March 9, 2016

N64:20 #16: Body Harvest (1998)

In 2016 the Nintendo 64 turns 20 years old. It was Nintendo's third videogame console, produced to succeed the enormously successful SNES. Upon its release in 1996 Time magazine claimed it was "machine of the year". While the N64 failed to best Sony's enormously popular PlayStation - a console in whose early development Nintendo had a key hand - it still sold almost 33 million units worldwide and hosted some of the greatest videogames ever made. To celebrate its anniversary I'm counting down my top 20 N64 videogames; not necessarily the best titles released on the format, but definitely my personal favourites.

Body Harvest is a videogame produced by Scottish developer DMA Design, whose biggest success - Grand Theft Auto - came to overshadow pretty much all of the other games that DMA produced. That is a deep shame, because there were a host of great DMA titles produced over the years and a lot of them sadly seem to be forgotten. Body Harvest is a pretty good example of that. It's inventive, addictive, challenging and in its own way rather ground-breaking. You hardly hear anybody talking about it any more though.

The game's storyline introduces a species of aliens who arrive on Earth once every 25 years. Once there they barricade off a section of the planet with shield and harvest the humans trapped inside for genetic material. The player controls Adam Drake, a time-travelling agent tasked with entering these shielded-off areas in time and space and save as many human lives as he can.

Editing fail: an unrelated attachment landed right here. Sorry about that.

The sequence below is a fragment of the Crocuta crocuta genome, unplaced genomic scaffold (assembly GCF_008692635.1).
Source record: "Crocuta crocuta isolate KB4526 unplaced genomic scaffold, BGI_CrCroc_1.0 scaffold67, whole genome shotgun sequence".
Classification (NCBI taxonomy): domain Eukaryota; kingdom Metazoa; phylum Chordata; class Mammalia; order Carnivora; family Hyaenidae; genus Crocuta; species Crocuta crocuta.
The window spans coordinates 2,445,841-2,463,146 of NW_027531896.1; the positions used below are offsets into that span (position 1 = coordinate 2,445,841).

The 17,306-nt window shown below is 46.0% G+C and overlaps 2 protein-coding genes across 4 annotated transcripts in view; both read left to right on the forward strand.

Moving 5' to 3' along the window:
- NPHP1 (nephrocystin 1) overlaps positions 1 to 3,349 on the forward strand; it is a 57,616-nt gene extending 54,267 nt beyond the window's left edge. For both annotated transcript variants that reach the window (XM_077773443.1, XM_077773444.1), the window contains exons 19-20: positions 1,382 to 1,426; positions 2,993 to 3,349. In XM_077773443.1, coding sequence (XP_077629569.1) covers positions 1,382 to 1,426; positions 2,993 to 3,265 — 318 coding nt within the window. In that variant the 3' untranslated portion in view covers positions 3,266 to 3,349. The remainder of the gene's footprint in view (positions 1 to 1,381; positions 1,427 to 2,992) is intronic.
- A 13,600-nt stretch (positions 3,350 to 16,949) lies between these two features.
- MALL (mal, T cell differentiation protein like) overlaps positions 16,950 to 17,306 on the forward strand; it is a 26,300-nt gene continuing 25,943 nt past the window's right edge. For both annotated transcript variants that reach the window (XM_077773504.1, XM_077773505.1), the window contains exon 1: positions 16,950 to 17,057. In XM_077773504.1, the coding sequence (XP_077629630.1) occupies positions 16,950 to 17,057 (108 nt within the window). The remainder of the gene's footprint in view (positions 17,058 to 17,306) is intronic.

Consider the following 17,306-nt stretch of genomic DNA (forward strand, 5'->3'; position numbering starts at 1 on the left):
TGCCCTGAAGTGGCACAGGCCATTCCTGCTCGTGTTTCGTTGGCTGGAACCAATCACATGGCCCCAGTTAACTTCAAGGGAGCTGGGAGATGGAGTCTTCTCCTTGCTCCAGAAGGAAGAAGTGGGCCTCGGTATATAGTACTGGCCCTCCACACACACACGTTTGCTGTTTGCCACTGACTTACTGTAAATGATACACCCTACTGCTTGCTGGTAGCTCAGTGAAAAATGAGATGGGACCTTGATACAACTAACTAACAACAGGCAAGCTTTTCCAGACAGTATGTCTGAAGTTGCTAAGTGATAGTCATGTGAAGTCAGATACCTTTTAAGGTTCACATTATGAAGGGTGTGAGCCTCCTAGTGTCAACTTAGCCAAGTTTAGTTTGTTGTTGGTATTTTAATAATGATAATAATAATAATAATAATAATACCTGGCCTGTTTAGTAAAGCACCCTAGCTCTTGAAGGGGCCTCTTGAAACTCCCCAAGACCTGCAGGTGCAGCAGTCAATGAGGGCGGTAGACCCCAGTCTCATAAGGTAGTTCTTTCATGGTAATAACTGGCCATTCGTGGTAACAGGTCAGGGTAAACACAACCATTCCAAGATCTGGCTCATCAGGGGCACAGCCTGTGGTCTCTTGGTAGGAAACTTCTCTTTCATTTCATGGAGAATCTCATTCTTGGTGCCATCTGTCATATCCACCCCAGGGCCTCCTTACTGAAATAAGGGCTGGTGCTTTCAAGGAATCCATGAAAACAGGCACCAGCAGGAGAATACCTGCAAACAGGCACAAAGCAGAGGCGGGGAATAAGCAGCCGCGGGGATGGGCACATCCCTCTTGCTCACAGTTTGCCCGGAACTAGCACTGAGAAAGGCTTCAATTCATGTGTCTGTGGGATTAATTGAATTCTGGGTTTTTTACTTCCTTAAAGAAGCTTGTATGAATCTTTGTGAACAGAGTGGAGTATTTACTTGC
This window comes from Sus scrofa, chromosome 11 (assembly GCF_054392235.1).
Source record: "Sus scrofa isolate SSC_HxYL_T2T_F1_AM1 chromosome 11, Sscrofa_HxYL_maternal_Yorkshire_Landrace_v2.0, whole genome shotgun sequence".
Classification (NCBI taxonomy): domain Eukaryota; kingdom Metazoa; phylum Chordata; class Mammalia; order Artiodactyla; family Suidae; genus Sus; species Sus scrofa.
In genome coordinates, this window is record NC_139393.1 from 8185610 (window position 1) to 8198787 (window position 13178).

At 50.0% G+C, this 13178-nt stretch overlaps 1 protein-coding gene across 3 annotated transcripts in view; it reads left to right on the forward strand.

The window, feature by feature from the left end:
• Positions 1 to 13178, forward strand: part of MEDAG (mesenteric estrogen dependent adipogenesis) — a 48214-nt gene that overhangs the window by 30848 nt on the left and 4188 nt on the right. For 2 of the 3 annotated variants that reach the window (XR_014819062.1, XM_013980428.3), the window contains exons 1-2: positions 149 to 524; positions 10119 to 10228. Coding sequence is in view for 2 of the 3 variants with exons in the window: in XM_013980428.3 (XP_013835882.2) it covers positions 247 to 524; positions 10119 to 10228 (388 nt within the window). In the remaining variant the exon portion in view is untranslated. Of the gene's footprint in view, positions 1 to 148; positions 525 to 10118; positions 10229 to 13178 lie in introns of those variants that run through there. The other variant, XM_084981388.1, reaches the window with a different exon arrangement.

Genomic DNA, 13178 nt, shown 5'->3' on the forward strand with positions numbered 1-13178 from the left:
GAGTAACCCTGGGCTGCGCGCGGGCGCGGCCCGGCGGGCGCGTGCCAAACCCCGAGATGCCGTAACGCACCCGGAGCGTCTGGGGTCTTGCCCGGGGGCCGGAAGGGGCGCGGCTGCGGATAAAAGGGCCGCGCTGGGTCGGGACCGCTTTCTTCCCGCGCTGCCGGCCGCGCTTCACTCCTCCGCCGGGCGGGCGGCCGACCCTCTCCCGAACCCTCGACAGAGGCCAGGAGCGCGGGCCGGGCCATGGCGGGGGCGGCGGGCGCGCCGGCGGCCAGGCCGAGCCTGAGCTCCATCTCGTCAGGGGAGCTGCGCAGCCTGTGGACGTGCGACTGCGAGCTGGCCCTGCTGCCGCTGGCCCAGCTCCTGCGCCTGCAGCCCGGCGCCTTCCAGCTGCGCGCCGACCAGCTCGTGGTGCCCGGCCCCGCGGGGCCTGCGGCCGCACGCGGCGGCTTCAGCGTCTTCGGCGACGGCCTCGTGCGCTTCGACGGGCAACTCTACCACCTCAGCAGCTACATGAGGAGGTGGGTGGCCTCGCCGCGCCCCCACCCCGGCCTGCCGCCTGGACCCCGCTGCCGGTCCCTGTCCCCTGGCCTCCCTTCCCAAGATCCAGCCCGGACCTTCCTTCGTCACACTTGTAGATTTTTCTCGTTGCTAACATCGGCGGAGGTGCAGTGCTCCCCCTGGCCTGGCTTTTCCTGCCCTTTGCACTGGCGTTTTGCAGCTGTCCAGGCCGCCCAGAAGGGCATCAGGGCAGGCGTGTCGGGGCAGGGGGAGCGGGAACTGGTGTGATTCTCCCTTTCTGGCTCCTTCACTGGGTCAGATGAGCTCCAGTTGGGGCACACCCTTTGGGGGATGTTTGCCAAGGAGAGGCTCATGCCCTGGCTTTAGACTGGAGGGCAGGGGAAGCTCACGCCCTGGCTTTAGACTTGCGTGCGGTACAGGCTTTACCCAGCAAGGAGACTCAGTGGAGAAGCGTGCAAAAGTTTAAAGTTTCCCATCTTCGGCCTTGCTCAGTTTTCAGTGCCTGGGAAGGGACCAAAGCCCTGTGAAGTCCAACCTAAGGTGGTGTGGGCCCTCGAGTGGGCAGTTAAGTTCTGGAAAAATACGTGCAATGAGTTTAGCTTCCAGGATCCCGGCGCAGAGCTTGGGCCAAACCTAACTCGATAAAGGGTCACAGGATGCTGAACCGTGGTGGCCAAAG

The game's missions were nicely varied, with the main requirement each time being keeping enough humans on each map alive. If too many humans are lost, the game ends in failure. Adam has access to a range of vehicles to help him get around each level, and each vehicle has its own particular strengths and weaknesses. Asides from specific varied goals, there is also the need to destroy the shield generator in each area in order to prevent the alien harvests from occurring there.

It is a non-linear game, allowing the player to tackle areas and levels in their own order and pace. This freedom of movement around the game was pretty rare for 1998, and came after DMA achieved a fairly similar effect with Grand Theft Auto in 1997. With Adam being able to move around on foot, shooting aliens with a variety of firearms, as well as leaping into and driving vehicles, the similarities between Body Harvest and GTA are fairly clear. The big difference of course is that GTA presented this kind of action from a pseudo-2D top-down point of view, whereas Body Harvest presented its action in a fairly rudimentary but effective 3D environment. Essentially Body Harvest invented a lot of the mechanics and style that DMA would later employ on their final game before being rebranded as Rockstar North: Grand Theft Auto III.

While Body Harvest may not be the most famous Nintendo 64 game - it was intended as a launch title until Nintendo blanched at the game's violence - it is definitely one of its best. As with all the titles in this countdown, it is worth tracking down and checking out if you ever have the chance.

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